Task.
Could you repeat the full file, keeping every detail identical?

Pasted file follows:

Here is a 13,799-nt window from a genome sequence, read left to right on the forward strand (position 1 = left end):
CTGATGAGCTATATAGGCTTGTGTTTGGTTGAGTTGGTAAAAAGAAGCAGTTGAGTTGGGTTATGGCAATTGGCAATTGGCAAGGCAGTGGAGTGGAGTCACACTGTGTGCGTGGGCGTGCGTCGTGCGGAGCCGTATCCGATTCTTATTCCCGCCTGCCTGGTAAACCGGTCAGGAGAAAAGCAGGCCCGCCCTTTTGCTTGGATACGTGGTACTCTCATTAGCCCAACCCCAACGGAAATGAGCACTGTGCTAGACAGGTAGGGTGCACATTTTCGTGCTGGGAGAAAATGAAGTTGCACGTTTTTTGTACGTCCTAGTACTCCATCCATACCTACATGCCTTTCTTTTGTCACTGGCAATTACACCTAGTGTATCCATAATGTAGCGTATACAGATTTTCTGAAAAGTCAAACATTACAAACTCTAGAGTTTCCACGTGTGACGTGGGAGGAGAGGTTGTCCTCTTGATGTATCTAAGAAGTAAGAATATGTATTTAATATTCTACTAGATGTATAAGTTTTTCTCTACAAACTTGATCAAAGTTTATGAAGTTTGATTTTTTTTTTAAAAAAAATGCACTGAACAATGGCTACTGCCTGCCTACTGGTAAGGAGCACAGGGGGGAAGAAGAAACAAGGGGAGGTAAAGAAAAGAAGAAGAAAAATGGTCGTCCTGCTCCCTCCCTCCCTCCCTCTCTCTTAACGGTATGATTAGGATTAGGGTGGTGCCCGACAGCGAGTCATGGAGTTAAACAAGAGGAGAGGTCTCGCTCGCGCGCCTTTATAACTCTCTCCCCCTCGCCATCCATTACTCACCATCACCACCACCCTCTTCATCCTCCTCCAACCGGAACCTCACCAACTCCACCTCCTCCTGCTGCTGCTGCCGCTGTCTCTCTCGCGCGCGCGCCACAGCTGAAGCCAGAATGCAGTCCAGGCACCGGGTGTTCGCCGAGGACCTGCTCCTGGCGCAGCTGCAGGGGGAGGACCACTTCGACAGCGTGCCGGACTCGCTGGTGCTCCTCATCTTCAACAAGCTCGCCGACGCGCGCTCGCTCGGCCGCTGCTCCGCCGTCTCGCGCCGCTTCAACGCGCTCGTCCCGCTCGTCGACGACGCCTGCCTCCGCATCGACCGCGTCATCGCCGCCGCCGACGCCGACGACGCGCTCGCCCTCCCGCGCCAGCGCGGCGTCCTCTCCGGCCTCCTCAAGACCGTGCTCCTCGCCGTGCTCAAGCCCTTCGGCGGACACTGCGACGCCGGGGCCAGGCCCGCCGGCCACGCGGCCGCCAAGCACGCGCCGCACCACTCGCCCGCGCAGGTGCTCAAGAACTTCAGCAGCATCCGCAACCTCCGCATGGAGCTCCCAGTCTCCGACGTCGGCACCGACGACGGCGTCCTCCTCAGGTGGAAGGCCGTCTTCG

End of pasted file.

Here is a 13,799-nt window from a genome sequence, read left to right on the forward strand (position 1 = left end):
CTGATGAGCTATATAGGCTTGTGTTTGGTTGAGTTGGTAAAAAGAAGCAGTTGAGTTGGGTTATGGCAATTGGCAATTGGCAAGGCAGTGGAGTGGAGTCACACTGTGTGCGTGGGCGTGCGTCGTGCGGAGCCGTATCCGATTCTTATTCCCGCCTGCCTGGTAAACCGGTCAGGAGAAAAGCAGGCCCGCCCTTTTGCTTGGATACGTGGTACTCTCATTAGCCCAACCCCAACGGAAATGAGCACTGTGCTAGACAGGTAGGGTGCACATTTTCGTGCTGGGAGAAAATGAAGTTGCACGTTTTTTGTACGTCCTAGTACTCCATCCATACCTACATGCCTTTCTTTTGTCACTGGCAATTACACCTAGTGTATCCATAATGTAGCGTATACAGATTTTCTGAAAAGTCAAACATTACAAACTCTAGAGTTTCCACGTGTGACGTGGGAGGAGAGGTTGTCCTCTTGATGTATCTAAGAAGTAAGAATATGTATTTAATATTCTACTAGATGTATAAGTTTTTCTCTACAAACTTGATCAAAGTTTATGAAGTTTGATTTTTTTTTTAAAAAAAATGCACTGAACAATGGCTACTGCCTGCCTACTGGTAAGGAGCACAGGGGGGAAGAAGAAACAAGGGGAGGTAAAGAAAAGAAGAAGAAAAATGGTCGTCCTGCTCCCTCCCTCCCTCCCTCTCTCTTAACGGTATGATTAGGATTAGGGTGGTGCCCGACAGCGAGTCATGGAGTTAAACAAGAGGAGAGGTCTCGCTCGCGCGCCTTTATAACTCTCTCCCCCTCGCCATCCATTACTCACCATCACCACCACCCTCTTCATCCTCCTCCAACCGGAACCTCACCAACTCCACCTCCTCCTGCTGCTGCTGCCGCTGTCTCTCTCGCGCGCGCGCCACAGCTGAAGCCAGAATGCAGTCCAGGCACCGGGTGTTCGCCGAGGACCTGCTCCTGGCGCAGCTGCAGGGGGAGGACCACTTCGACAGCGTGCCGGACTCGCTGGTGCTCCTCATCTTCAACAAGCTCGCCGACGCGCGCTCGCTCGGCCGCTGCTCCGCCGTCTCGCGCCGCTTCAACGCGCTCGTCCCGCTCGTCGACGACGCCTGCCTCCGCATCGACCGCGTCATCGCCGCCGCCGACGCCGACGACGCGCTCGCCCTCCCGCGCCAGCGCGGCGTCCTCTCCGGCCTCCTCAAGACCGTGCTCCTCGCCGTGCTCAAGCCCTTCGGCGGACACTGCGACGCCGGGGCCAGGCCCGCCGGCCACGCGGCCGCCAAGCACGCGCCGCACCACTCGCCCGCGCAGGTGCTCAAGAACTTCAGCAGCATCCGCAACCTCCGCATGGAGCTCCCAGTCTCCGACGTCGGCACCGACGACGGCGTCCTCCTCAGGTGGAAGGCCGTCTTCG